From lavish productions staged at the Lyceum, to foggy night-time London streets and the banks of the Thames, the mission houses and factories with their grim working conditions, opulent homes of the well-known and famous, from adventurous treks in the Carpathian mountains to voyages overseas on a certain ship, and the Reading Room of the British Museum, this story has some great settings.

There is action aplenty as Stoker, Mina and Lucinda face foes both worldly and unworldly, who will go to great lengths to continue their schemes, regardless how many people are caught up and suffer as a result.

The Night Crossing is a book I’d recommend to anyone looking for a twist on what you might expect picking up a book featuring a fictionalised version of Bram Stoker. It’s mysterious and exciting, and combines the supernatural with all too human evils.

Book Review: Something Wicked This Way Comes by Ray Bradbury

Name:  Something Wicked This Way Comes
Ray Bradbury
Number of Pages: 
308 (Kindle)
First published September 17th 1962
Genre: Fantasy, Horror


One of Ray Bradbury’s best-known and most popular novels, Something Wicked This Way Comes, now featuring a new introduction and material about its longstanding influence on culture and genre.
For those who still dream and remember, for those yet to experience the hypnotic power of its dark poetry, step inside. The show is about to begin. Cooger & Dark’s Pandemonium Shadow Show has come to Green Town, Illinois, to destroy every life touched by its strange and sinister mystery. The carnival rolls in sometime after midnight, ushering in Halloween a week early. A calliope’s shrill siren song beckons to all with a seductive promise of dreams and youth regained. Two boys will discover the secret of its smoke, mazes, and mirrors; two friends who will soon know all too well the heavy cost of wishes…and the stuff of nightmares.

My Rating:


My Thoughts:

The arrival of a carnival would usually be something to look forward to – not in the case of Cooger & Dark’s Pandemonium Shadow Show, which arrives in Green Town and can be summed up perfectly by the title of this book… Something Wicked This Way Comes.

This is a tale of good and evil, the battle between the two, and the lure of both to those tempted either way based on their own individual hopes, dreams or desires.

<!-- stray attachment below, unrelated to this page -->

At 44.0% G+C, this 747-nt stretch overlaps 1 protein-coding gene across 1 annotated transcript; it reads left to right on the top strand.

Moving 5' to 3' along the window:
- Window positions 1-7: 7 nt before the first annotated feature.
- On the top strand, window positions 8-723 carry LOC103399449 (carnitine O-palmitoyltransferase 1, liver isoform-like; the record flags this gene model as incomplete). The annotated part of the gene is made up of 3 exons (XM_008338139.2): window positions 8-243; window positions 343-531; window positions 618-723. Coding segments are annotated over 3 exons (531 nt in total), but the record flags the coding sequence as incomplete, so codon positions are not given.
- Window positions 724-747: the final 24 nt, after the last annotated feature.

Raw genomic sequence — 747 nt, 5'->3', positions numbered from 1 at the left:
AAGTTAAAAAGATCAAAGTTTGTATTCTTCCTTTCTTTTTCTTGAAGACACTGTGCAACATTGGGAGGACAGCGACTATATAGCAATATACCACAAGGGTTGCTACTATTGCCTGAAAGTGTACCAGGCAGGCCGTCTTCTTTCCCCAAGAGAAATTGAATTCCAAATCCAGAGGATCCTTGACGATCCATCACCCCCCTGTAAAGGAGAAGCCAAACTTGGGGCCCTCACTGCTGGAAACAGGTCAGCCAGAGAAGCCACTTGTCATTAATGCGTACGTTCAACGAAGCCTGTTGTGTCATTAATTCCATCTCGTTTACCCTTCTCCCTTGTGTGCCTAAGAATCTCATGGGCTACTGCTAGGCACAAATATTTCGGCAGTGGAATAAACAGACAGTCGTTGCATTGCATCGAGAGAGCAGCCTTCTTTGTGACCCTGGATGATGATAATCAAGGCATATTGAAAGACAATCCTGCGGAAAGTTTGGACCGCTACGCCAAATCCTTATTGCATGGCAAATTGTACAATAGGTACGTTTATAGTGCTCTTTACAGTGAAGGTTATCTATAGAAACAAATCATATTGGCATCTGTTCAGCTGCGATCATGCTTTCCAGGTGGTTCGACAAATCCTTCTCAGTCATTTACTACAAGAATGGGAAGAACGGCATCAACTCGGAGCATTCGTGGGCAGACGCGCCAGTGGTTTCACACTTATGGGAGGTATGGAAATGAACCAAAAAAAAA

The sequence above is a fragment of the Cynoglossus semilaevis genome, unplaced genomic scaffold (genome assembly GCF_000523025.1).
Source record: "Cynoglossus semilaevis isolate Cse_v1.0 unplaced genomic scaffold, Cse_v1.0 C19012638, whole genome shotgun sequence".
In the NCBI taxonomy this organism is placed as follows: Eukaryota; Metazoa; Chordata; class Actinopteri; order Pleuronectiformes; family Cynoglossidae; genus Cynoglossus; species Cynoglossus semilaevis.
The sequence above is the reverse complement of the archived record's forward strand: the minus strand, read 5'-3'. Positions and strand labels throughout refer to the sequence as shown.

I enjoyed the writing. Occasionally over-the-top descriptive, but not to an extent that it took away from the enjoyment of reading. At times it was lovely and lyrical and something to savour. The word that comes to mind when I think of the writing is picturesque. So many vivid images created to describe something relatively simple, creating memorable images such as the late-night arrival of a sinister train, or a balloon flying over the town powered by someone with menace in mind. Scenes like that certainly stayed in my mind long after I finished reading this.

There’s a real sense of menace throughout the story that starts out incredibly subtle and ratchets up almost imperceptibly. Most people have no idea what has arrived in their midst, under the guise of an innocent carnival. All the attractions and strangeness seem to offer nothing more than innocent escapism, a few hours away from the routine and everyday, but it’s our two main characters, Will and Jim, who see early on that there’s something more sinister lurking behind the scenes of the spectacle.

Will Halloway and Jim Nightshade, born moments apart across a midnight that sees the latter born on Halloween. They’re such a good pair of main characters. They’re light and dark, both in physical characteristics and in manner and outlook. Wills father, a library worker, puts it rather well early on when the two are selecting new books to read. He’s talking about literature choices at the time but it applies to the pair in other ways too.
Will is fair, Jim is chestnut-haired. Will sees something to fear in the endless mirrors of the strange carnival, Jim is initially enticed and enthralled at the prospects that the arrival presents, and the possibility that he could use the magic of the carnival to advance a few years in age.
They’re a great contrast, and pitting the two of them against the evils of Mr. Dark and his carnival was interesting.

And of course, no tale like this would be complete without a compelling villain, which brings me to Mr. Dark, the Illustrated Man, covered in intricate tattoos that seem to take on a life of their own, and purveyor of, well, almost anything your heart desires… for a price. Mr. Dark is charming, menacing and dangerous. He maintains enough of the charm to convince people that his carnival is nothing more than mere spectacle, something to be enjoyed, whilst all manner of darkness is going on, with him in control of it all.